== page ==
Once upon a time there was a brand-new bride who was preparing her very first holiday dinner for her husband’s family. When it came time to put the food on the table, everyone noticed something odd about her baked ham– both the ends were cut off. They all ate politely, and it certainly was delicious, but later her mother-in-law pulled her aside and asked the young woman why she had cut the ends off the ham.
“I don’t know,” she replied. “That’s how my mother always did it.”
The next day, she called her mother and asked, “Mom, why did you always cut the ends off the ham?” And her mother replied cheerfully, “I don’t know, honey, that’s just how your grandma always did it.”
So, the bride went to visit her 92-year-old grandmother in the nursing home. “Grandma,” she began, taking the aged woman’s hand. “Can you tell me why you always cut the ends off the baked ham? Did it make it juicier somehow? Did it make it cook more evenly?” She had obviously put a lot of thought into the matter.
Her grandmother looked at her, smiled gently and replied, “Well, dear, back in my day, the pans just weren’t big enough.”
I just love this story. Everyone who knows me knows that I’m passionate about project management, but this simple tale illustrates the need for my other secret passion– business analysis.
How many times do we carry on outdated, ineffective processes without any idea why? When asked why we do something, how many times is our answer, “I don’t know” or “We’ve just always done it this way?”
I can tell you — even in the business world — people are mutilating a lot of hams.
The cure for this is business analysis
In the early days of project management, business analysis was primarily cut-and-dry. Business analysts were responsible for documenting written requirements for projects. Lately, however, the business analysis profession has gotten a makeover, transforming into something more.
Here at Solarity, BA not only stands for Business Analysis, but also Business Advising. As a business advisor, I get to search out those hidden stumbling blocks that are slowing my clients down and help them develop new, better ways of doing business. Let’s face it– we can never get more hours in a day. That’s just not going to happen in the physical universe we inhabit. But if I can analyze a client’s environment and help them work smarter rather than harder, then at the end of the day they are going to feel like they squeezed a few more hours out of that day.
First, I work with clients to map their processes, charting out what they do and how they do it. Then I get in there with a magnifying glass and ask the questions that we typically don’t ask ourselves when we’re too close to something. Why do you do that step? Do you really need that step? How long does that step take? What if we eliminate it? If one unnecessary step eats up 30 minutes of an employee’s workday, then by eliminating it, I just freed up 2.5 hours a week of company time.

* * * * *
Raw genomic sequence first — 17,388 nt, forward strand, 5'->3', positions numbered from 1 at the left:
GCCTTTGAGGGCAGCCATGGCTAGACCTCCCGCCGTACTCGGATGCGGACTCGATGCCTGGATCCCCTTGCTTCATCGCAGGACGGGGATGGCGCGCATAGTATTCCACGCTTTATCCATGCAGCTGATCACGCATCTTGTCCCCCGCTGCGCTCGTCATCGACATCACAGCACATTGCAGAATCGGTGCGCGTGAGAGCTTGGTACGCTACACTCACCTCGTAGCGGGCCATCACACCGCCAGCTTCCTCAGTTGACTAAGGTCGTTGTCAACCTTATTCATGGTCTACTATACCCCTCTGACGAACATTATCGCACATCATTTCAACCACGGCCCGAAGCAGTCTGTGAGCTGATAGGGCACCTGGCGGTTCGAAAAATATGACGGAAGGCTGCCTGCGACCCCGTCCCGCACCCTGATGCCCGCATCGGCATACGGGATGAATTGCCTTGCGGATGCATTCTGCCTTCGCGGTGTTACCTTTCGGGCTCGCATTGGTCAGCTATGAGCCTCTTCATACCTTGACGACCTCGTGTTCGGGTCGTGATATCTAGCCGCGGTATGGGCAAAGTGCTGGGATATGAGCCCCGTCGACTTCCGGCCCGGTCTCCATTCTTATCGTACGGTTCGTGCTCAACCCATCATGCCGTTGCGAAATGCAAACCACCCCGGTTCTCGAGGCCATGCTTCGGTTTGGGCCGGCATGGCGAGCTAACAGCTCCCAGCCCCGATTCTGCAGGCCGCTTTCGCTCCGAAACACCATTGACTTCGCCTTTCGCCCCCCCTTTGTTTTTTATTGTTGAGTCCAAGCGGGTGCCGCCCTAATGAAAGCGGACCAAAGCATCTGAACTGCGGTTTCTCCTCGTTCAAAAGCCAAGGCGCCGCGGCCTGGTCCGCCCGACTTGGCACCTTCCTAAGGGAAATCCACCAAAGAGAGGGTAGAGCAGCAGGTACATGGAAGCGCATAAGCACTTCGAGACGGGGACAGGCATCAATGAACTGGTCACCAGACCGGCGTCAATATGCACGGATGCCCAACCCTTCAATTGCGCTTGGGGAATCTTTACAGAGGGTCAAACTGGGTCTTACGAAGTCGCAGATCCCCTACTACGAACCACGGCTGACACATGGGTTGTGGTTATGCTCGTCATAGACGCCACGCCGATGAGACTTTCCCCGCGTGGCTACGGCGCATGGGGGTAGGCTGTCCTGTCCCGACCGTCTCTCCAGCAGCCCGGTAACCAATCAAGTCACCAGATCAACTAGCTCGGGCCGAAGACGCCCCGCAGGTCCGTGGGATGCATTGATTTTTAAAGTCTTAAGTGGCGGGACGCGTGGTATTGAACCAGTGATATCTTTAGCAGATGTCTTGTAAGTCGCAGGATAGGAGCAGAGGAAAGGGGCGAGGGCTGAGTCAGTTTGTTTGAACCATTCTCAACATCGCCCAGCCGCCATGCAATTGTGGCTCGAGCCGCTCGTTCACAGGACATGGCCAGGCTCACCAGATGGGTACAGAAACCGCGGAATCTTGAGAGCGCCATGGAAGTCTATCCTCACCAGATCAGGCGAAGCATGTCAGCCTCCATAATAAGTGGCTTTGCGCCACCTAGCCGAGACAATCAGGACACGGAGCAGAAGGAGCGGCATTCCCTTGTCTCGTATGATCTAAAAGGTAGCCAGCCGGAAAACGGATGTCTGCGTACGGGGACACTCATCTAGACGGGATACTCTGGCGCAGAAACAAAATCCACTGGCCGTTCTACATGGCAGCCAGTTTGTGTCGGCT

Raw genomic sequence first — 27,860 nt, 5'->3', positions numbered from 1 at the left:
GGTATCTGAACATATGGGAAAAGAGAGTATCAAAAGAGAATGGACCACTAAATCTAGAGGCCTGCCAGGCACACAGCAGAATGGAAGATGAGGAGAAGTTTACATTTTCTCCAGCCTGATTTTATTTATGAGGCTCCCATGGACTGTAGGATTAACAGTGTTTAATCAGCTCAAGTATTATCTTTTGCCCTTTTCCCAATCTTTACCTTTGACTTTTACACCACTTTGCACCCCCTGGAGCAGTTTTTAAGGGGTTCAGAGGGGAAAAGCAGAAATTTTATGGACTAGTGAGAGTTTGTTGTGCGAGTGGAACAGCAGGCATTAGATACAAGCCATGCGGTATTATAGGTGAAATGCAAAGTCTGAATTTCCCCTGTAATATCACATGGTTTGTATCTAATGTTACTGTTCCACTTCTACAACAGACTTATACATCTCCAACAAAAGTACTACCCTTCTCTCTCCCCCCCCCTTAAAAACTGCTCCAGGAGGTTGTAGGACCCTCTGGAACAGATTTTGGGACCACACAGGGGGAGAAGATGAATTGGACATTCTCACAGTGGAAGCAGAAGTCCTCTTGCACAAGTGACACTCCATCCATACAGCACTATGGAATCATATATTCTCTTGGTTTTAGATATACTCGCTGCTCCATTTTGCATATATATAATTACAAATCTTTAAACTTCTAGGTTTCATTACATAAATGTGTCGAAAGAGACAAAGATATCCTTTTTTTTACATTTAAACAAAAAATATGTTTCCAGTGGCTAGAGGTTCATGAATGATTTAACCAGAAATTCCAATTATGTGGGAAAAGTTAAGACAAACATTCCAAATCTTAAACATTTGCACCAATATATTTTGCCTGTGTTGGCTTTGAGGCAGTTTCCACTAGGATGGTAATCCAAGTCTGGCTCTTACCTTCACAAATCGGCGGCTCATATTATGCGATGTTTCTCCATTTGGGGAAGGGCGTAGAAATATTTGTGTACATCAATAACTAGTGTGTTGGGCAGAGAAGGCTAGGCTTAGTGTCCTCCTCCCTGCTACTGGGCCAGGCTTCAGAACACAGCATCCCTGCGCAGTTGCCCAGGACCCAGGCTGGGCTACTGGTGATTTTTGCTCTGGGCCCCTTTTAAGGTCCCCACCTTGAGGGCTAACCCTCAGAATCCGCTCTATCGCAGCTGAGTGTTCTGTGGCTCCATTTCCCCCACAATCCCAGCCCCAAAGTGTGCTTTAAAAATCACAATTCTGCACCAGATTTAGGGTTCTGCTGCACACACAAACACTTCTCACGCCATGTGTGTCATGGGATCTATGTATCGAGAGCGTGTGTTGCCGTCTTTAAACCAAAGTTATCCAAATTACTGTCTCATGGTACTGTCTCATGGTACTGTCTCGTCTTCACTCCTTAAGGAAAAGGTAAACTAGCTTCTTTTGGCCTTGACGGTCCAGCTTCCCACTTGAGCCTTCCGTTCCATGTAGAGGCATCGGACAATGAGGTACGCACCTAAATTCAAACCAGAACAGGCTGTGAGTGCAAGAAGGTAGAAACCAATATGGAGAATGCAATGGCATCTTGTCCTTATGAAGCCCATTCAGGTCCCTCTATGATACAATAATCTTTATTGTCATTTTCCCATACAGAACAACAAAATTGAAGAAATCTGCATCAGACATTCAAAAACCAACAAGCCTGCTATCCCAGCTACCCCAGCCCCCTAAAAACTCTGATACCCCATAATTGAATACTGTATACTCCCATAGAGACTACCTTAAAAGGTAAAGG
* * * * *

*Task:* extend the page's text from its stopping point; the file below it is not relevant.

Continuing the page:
It works the same way with money. You know the old adage, ‘a penny saved is a penny earned’? It’s true. If you stop cutting off the ends of the ham, not only do you have more time, you have more ham. If you cut out an unnecessary process (or even a step or two) that costs you money, you now have more money. Now I call that bringing home the bacon! (Sorry, I couldn’t resist.)
Some other ways Solarity’s business analysis team has helped our clients get more hours out of the day include:
- Using technology more efficiency
- Investing in better technology or tools
- Removing duplication
- Revamping processes
The solutions are often simple and elegant. They improve not only our clients’ processes, but their end product, and their future end products as well.
At Solarity, we pride ourselves on being trusted business advisors, not just conventional business analysts. With Solarity, you get the whole ham. And maybe a side of potatoes, too.
About the Author
Sue Knies, PMP, CSSBB is the Director of Practice Management and Instructor with Solarity. Sue provides consulting services to organizations by managing key projects, and working with employees to improve and strengthen their project management skills. As an instructor, she develops and enhances courseware, teaches and mentors students in project management, and helps translate best practices and principles into approaches that are readily understood and utilized. Prior to joining Solarity, Sue had a long and distinguished career with IBM, working with worldwide, cross-divisional teams, collaborating with clients, and managing projects that yielded client solutions, drove growth and expanded wallet share. Additionally, Sue is an active member of the PMI® KY Bluegrass Chapter and has served on the Chapter Board in various offices such as President and VP of Programs.
Our mission is to help people, organizations, and communities THRIVE! Our broad range of experience and knowledge in a range of different industries allows us to customize our approach to fit the situation. We work in total partnership with our clients to understand their business needs and the current environment, and then match the right amount of process to meet the culture and the project.